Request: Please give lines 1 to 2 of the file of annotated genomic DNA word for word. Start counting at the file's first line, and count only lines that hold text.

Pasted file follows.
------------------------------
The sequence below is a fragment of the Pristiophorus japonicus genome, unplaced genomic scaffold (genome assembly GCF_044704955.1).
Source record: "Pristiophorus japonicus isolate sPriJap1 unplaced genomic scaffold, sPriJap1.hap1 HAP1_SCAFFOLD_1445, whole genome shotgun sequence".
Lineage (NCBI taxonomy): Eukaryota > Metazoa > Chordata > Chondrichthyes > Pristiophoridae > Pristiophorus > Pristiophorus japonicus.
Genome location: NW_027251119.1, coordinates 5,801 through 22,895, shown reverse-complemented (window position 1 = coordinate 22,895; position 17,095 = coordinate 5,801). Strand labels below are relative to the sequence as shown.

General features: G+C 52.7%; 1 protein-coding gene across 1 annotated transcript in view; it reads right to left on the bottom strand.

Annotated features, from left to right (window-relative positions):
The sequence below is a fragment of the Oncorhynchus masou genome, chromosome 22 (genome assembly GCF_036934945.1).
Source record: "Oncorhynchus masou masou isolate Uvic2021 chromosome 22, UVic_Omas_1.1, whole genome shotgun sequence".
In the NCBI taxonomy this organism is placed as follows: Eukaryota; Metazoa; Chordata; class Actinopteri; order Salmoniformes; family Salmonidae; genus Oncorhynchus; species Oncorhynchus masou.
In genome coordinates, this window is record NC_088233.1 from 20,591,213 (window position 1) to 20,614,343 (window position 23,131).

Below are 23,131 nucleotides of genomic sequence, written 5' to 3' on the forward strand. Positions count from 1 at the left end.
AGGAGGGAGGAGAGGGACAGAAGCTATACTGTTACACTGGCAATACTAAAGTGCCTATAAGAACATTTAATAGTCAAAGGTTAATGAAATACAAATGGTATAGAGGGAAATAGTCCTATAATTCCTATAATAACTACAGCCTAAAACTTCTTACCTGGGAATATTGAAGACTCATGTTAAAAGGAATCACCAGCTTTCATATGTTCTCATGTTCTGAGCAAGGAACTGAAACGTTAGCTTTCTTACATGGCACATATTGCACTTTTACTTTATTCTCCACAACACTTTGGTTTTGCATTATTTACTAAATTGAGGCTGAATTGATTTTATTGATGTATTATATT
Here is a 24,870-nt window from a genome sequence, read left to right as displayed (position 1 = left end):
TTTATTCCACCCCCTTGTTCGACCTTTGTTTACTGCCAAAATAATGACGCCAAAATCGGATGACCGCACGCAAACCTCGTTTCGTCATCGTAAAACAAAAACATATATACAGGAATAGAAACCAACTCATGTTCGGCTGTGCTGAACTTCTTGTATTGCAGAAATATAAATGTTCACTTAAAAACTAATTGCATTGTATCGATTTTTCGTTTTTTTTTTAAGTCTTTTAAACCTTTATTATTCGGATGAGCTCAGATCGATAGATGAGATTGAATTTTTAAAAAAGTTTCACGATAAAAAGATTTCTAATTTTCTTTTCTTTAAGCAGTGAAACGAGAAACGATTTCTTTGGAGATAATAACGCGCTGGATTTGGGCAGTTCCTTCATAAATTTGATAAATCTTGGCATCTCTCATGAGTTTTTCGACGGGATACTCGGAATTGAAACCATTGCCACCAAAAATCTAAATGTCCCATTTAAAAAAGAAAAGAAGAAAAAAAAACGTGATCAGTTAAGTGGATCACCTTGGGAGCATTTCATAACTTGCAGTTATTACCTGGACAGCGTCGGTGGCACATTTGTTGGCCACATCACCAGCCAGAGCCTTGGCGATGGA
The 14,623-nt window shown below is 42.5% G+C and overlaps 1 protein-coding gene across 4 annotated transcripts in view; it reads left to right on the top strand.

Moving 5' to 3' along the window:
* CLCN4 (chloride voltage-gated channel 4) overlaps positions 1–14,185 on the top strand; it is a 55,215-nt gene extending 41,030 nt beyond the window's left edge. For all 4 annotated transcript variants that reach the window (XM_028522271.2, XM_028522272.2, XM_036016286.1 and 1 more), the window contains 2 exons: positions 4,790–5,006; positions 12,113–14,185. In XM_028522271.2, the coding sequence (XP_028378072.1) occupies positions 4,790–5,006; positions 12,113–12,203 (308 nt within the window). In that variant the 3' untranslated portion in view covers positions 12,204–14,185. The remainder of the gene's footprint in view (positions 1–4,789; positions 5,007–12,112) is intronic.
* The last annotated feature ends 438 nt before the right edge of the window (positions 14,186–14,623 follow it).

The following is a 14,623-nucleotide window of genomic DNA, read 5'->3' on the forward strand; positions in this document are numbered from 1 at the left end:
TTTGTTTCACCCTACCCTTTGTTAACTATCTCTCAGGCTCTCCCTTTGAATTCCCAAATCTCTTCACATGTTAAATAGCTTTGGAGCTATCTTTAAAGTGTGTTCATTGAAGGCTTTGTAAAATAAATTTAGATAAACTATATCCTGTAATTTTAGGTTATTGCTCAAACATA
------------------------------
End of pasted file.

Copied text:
The sequence below is a fragment of the Pristiophorus japonicus genome, unplaced genomic scaffold (genome assembly GCF_044704955.1).
Source record: "Pristiophorus japonicus isolate sPriJap1 unplaced genomic scaffold, sPriJap1.hap1 HAP1_SCAFFOLD_1445, whole genome shotgun sequence".